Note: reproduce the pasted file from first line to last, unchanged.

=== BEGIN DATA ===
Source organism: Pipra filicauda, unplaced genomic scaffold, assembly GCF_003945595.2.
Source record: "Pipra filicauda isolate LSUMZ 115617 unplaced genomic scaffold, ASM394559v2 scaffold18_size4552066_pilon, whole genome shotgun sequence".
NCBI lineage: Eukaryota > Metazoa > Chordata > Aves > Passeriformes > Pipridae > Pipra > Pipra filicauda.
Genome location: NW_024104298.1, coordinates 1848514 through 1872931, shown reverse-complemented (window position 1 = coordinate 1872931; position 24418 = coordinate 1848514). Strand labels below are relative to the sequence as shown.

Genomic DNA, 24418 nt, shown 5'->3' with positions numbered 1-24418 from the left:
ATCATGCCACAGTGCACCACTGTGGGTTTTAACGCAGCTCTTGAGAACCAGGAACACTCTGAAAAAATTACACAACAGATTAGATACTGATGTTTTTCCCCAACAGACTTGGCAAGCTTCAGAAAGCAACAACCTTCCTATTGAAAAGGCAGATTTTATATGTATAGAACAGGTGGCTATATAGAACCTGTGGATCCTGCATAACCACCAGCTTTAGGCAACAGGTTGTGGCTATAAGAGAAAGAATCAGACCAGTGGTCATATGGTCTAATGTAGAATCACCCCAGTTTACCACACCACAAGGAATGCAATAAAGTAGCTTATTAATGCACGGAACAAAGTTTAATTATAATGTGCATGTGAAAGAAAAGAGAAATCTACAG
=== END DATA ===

Source organism: Pipra filicauda, unplaced genomic scaffold, assembly GCF_003945595.2.
Source record: "Pipra filicauda isolate LSUMZ 115617 unplaced genomic scaffold, ASM394559v2 scaffold18_size4552066_pilon, whole genome shotgun sequence".
NCBI lineage: Eukaryota > Metazoa > Chordata > Aves > Passeriformes > Pipridae > Pipra > Pipra filicauda.
Genome location: NW_024104298.1, coordinates 1848514 through 1872931, shown reverse-complemented (window position 1 = coordinate 1872931; position 24418 = coordinate 1848514). Strand labels below are relative to the sequence as shown.

Genomic DNA, 24418 nt, shown 5'->3' with positions numbered 1-24418 from the left:
ATCATGCCACAGTGCACCACTGTGGGTTTTAACGCAGCTCTTGAGAACCAGGAACACTCTGAAAAAATTACACAACAGATTAGATACTGATGTTTTTCCCCAACAGACTTGGCAAGCTTCAGAAAGCAACAACCTTCCTATTGAAAAGGCAGATTTTATATGTATAGAACAGGTGGCTATATAGAACCTGTGGATCCTGCATAACCACCAGCTTTAGGCAACAGGTTGTGGCTATAAGAGAAAGAATCAGACCAGTGGTCATATGGTCTAATGTAGAATCACCCCAGTTTACCACACCACAAGGAATGCAATAAAGTAGCTTATTAATGCACGGAACAAAGTTTAATTATAATGTGCATGTGAAAGAAAAGAGAAATCTACAG